Laurance S. Smith filed a brief for the State Public Defender of California as amicus curiae urging reversal.
Fred E. Inbau, Wayne W. Schmidt, Frank G. Carrington, Jr., James P. Manak, Richard J. Brzeczek, Mike Greely, Attorney General of Montana, and Marc F. Racicot, Assistant Attorney General, filed a brief for Americans for Effective Law Enforcement, Inc., et al., as amici curiae urging affirmance.
An Illinois statute authorizes law enforcement officers to detain and search any person found on premises being searched pursuant to a search warrant, to protect themselves from attack or to prevent the disposal or concealment of anything described in the warrant. The question before us is whether the application of this statute to the facts of the present case violated the Fourth and Fourteenth Amendments.
The statute in question is Ill. Rev. Stat., ch. 38, § 108-9 (1975), which provides in full:
"In the execution of the warrant the person executing the same may reasonably detain to search any person in the place at the time:
"(a) To protect himself from attack, or
"(b) To prevent the disposal or concealment of any instruments, articles or things particularly described in the warrant."
On March 1, 1976, a special agent of the Illinois Bureau of Investigation presented a "Complaint for Search Warrant" to a judge of an Illinois Circuit Court. The complaint recited that the agent had spoken with an informant known to the police to be reliable and:
"3. The informant related . . . that over the weekend of 28 and 29 February he was in the [Aurora Tap Tavern, located in the city of Aurora, Ill.] and observed fifteen to twenty-five tin-foil packets on the person of the bartender `Greg' and behind the bar. He also has been in the tavern on at least ten other occasions and has observed tin-foil packets on `Greg' and in a drawer behind the bar. The informant has used heroin in the past and knows that tin-foil packets are a common method of packaging heroin.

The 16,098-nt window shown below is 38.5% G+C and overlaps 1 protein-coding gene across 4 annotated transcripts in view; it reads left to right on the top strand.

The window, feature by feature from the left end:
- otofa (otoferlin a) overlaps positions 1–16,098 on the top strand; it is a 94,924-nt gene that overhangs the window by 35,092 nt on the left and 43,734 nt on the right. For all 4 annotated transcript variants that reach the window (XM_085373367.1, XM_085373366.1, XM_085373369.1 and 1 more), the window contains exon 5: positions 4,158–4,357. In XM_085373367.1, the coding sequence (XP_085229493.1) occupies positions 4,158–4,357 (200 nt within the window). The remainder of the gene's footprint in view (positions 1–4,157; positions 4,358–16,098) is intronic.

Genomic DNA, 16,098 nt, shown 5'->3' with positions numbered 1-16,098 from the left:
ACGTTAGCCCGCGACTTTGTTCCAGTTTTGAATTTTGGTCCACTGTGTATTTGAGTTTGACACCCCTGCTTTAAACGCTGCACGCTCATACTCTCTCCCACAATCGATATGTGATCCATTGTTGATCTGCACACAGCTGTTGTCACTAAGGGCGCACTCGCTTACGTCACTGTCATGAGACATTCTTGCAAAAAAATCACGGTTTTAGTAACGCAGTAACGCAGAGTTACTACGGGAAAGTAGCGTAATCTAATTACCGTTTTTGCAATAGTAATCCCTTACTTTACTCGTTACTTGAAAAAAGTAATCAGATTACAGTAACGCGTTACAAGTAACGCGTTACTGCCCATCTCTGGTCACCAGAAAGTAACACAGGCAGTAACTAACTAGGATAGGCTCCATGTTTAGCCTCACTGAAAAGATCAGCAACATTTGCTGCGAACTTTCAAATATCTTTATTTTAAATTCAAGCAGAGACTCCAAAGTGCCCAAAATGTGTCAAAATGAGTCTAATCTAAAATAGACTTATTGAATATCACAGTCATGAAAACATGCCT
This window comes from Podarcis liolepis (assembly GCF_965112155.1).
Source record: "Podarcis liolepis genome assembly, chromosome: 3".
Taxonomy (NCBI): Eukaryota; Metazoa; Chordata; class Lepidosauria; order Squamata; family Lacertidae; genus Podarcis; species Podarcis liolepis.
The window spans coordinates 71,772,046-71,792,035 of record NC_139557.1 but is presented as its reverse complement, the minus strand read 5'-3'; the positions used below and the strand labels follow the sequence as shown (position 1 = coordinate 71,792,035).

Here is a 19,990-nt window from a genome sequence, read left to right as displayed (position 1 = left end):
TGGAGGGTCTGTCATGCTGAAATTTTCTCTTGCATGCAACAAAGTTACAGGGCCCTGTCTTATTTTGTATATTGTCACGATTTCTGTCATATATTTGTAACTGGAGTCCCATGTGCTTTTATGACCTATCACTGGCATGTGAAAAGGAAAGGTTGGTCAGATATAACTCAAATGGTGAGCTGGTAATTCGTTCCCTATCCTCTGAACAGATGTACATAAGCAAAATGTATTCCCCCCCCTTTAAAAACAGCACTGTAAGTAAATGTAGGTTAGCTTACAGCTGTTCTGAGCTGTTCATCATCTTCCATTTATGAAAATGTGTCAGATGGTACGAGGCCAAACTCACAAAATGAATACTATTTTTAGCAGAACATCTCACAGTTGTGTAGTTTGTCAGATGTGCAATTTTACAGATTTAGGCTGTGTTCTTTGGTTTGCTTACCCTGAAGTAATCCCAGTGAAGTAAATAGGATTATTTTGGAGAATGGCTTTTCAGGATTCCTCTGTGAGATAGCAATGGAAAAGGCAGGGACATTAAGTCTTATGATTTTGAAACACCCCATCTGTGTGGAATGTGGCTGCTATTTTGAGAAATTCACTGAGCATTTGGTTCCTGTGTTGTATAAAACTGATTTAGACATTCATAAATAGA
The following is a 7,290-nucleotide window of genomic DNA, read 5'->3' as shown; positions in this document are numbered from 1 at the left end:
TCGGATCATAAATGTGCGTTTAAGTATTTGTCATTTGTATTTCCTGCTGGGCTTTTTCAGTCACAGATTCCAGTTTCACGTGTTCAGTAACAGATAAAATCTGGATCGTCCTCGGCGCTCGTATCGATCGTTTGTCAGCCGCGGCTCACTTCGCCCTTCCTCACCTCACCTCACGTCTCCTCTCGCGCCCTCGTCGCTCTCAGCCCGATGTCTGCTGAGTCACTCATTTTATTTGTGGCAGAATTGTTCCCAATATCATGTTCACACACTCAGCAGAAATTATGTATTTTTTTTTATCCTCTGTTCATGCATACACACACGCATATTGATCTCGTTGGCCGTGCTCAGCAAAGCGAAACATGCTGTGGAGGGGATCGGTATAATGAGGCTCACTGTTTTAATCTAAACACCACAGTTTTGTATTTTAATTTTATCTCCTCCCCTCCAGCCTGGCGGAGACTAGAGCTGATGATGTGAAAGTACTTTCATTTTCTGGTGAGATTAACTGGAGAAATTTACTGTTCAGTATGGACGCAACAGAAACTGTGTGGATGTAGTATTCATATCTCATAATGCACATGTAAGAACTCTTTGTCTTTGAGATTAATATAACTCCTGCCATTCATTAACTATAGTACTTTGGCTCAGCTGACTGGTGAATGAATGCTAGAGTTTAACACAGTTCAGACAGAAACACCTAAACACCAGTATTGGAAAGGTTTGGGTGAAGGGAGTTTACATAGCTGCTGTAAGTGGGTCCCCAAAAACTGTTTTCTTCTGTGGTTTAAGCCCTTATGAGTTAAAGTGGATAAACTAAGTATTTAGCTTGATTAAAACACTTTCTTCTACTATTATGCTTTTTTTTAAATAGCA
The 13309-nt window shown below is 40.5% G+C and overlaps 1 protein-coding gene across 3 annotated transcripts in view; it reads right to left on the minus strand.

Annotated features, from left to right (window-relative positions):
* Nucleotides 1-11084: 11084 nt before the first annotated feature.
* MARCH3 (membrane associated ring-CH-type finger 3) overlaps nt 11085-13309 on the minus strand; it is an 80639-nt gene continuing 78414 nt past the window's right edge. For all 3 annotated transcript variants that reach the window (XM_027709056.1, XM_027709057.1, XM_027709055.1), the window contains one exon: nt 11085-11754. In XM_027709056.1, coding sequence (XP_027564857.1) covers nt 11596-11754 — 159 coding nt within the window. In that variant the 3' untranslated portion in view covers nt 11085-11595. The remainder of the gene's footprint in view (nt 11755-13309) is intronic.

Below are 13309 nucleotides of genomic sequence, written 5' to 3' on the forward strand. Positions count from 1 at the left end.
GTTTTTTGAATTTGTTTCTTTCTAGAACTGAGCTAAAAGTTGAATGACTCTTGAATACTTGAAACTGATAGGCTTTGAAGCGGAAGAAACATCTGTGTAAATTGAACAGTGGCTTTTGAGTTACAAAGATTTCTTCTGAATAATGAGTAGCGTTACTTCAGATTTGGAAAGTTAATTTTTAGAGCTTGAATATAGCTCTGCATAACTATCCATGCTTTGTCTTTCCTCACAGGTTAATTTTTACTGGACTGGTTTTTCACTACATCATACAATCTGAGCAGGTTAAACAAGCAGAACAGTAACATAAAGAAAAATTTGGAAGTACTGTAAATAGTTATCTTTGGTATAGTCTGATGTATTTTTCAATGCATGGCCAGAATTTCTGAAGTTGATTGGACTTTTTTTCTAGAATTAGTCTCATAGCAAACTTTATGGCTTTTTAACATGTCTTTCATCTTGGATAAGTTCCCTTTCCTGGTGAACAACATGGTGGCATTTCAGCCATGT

"4. The informant advised . . . that over the weekend of 28 and 29 February he had a conversation with `Greg' and was advised that `Greg' would have heroin for sale on Monday, March 1, 1976. This conversation took place in the tavern described."
On the strength of this complaint, the judge issued a warrant authorizing the search of "the following person or place: . . . [T]he Aurora Tap Tavern. . . . Also the person of `Greg', the bartender, a male white with blondish hair appx. 25 years." The warrant authorized the police to search for "evidence of the offense of possession of a controlled substance," to wit, "[h]eroin, contraband, other controlled substances, money, instrumentalities and narcotics, paraphernalia used in the manufacture, processing and distribution of controlled substances."
In the late afternoon of that day, seven or eight officers proceeded to the tavern. Upon entering it, the officers announced their purpose and advised all those present that they were going to conduct a "cursory search for weapons." One of the officers then proceeded to pat down each of the 9 to 13 customers present in the tavern, while the remaining officers engaged in an extensive search of the premises.
The police officer who frisked the patrons found the appellant, Ventura Ybarra, in front of the bar standing by a pinball machine. In his first patdown of Ybarra, the officer felt what he described as "a cigarette pack with objects in it." He did not remove this pack from Ybarra's pocket. Instead, he moved on and proceeded to pat down other customers. After completing this process the officer returned to Ybarra and frisked him once again. This second search of Ybarra took place approximately 2 to 10 minutes after the first. The officer relocated and retrieved the cigarette pack from Ybarra's pants pocket. Inside the pack he found six tinfoil packets containing a brown powdery substance which later turned out to be heroin.
Ybarra was subsequently indicted by an Illinois grand jury for the unlawful possession of a controlled substance. He filed a pretrial motion to suppress all the contraband that had been seized from his person at the Aurora Tap Tavern. At the hearing on this motion the State sought to justify the search by reference to the Illinois statute in question. The trial court denied the motion to suppress, finding that the search had been conducted under the authority of subsection (b) of the statute, to "prevent the disposal or concealment of [the] things particularly described in the warrant." The case proceeded to trial before the court sitting without a jury, and Ybarra was found guilty of the possession of heroin.